Putty config


The serial port detection may vary on different system, please make sure to check the device manager to get the information of correct serial port to connect to Helios64. Check this link to learn how to determine the right COM port.

Under Linux (via Terminal)

1. Install picocom

Use apt-get under Debian/Ubuntu

$ sudo apt-get install picocom

Use yum under RHEL / CentOS / Fedora Linux

$ sudo yum install picocom

2. Connect to serial with picocom

$ sudo picocom -b 1500000 /dev/ttyUSB0


To exit picocom do Ctrl-a then q button in squence


Using command _ls -la /dev/ttyUSB_ you should be able the find the USB to serial bridge device used by Helios64. Under Linux the device will be named /dev/ttyUSBx, where x* is a digit.

Under Mac OS (via Terminal)

Connect serial using the screen command

$ screen /dev/tty.usbserial-XXXXXXXX 1500000 -L

To exit the session do Ctrl-a then Ctrl-k


Using command _ls -la /dev/tty.usb_ you should be able the find the USB to serial bridge device used by Helios64. Under Mac OS the device will be named /dev/tty.usbserial-xxxxxxxx, where xxxxxxxx* is some serial number.

Step 5 - Power-Up Helios64

Now that everything is ready you can plug-in the AC adapter and push the Power Button.

Enclosure Power ON

If you are using Helios64 without an enclosure:

Enclosure Power ON

You should see Helios64 boot logs on the Serial Console.

Boot Output

Step 6 - Log in


You might need to press Enter for the login prompt to come up.

If system didn't auto logged-in. Default credential for Debian or Ubuntu image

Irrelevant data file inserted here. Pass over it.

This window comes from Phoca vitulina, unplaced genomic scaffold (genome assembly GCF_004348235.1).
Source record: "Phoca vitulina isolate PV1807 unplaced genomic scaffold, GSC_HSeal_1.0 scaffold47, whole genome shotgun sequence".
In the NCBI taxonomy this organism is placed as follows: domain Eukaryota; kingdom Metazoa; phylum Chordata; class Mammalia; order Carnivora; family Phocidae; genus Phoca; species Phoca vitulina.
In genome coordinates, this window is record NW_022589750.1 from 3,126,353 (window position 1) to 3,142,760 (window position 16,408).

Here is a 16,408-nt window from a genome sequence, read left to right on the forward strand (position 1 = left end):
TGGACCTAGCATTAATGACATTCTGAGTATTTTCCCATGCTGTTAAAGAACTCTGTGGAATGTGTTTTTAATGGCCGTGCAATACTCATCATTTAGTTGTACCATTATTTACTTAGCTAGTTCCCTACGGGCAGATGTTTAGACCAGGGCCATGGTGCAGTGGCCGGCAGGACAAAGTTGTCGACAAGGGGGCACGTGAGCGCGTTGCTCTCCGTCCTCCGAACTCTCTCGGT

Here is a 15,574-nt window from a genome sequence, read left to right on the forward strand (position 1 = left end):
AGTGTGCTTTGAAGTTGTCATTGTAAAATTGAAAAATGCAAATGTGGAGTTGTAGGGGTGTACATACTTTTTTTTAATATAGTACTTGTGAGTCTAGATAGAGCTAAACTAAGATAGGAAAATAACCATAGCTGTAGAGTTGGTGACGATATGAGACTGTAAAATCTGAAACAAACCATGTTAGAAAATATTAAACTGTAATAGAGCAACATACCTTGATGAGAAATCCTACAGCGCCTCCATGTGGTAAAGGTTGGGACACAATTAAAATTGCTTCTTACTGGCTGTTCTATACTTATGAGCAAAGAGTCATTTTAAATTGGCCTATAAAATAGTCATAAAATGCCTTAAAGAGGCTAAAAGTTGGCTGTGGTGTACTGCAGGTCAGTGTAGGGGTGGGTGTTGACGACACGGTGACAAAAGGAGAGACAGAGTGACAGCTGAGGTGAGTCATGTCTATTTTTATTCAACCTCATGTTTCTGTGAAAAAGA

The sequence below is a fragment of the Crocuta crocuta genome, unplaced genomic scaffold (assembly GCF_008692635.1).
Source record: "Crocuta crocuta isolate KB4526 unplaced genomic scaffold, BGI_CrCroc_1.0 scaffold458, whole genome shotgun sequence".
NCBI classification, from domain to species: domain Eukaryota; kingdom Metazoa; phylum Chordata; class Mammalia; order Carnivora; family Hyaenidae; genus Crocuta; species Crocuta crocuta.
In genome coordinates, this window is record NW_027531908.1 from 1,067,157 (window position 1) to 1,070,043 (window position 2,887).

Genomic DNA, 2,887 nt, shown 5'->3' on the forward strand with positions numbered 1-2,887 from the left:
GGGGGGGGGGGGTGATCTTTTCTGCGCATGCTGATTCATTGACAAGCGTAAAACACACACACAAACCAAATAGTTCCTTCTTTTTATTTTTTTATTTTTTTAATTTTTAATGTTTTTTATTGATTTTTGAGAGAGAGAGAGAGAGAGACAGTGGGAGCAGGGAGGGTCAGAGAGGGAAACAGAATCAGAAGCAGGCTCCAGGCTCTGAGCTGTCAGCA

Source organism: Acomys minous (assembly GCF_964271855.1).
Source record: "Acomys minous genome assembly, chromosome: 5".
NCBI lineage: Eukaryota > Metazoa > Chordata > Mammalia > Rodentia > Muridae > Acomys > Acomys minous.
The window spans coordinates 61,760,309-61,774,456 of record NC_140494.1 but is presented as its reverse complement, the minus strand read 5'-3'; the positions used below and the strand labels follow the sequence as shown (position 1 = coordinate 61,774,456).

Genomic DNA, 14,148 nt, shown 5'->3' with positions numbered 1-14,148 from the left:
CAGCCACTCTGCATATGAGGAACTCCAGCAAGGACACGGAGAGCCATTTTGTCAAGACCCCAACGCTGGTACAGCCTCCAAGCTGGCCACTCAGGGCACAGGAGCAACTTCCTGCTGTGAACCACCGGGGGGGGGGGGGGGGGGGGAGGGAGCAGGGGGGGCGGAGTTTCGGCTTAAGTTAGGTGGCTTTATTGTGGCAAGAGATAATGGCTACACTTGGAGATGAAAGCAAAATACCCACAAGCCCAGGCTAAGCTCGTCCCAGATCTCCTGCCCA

helios64 login: root
Password: 1234

You will be prompted to change the root password and then create a new user account.

First Login

Step 7 - Check/Set IP address

Check IP address

By default Helios64 will try to obtain an IP address via DHCP. To figure out what is the allocated IP address you will need to type the following command in the console.

ip addr show dev eth0

Network Config

Here the IP address of Helios64 is

Set IP address

If you wish to manually configure your IP address you can use the armbian-config tool.


Select the Network section:


Navigate to IP to configure your IPv4 address:


Select the Ethernet interface you want to assign a fixed IPv4 address. In this case we select eth0 which correspond to LAN port 1:


Select Static:


Provide the IP Address, Netmask, and Gateway information that you want to assign:


Press ESC till you exit armbian-config tool.

You will have to reboot for the network settings to take effect.

sudo reboot


You can also refer to the following Debian Wiki Page for advanced network settings.

Step 8 - Connect to Helios64 via SSH

You can now connect by SSH to your Helios64 to carry on with your configuration.

Here is the example when we use linux client:

SSH Login

You can use putty as the SSH client if you are using windows:

Putty SSH

What to do next ?

You can use armbian-config which provides an easy way to install 3rd party applications like OpenMediaVault, NextCloud, Syncthing, Emby and many more.

Here an example on how to install software OpenMediaVault (OMV) using the armbian-config.

sudo armbian-config

Select Software section:

armbian-config Main Menu

Navigate to Softy:

armbian-config Software

Then choose OMV, to install the OpenMediaVault:

armbian-config Selection

Wait the install process to complete:

armbian-config Selection

Now you should be able to connect to OpenMediaVault (OMV) Control Panel.

Open your web browser and go to the one of the following addresses :

Default credential :

  • Username: admin
  • Password: openmediavault

Last update: September 28, 2020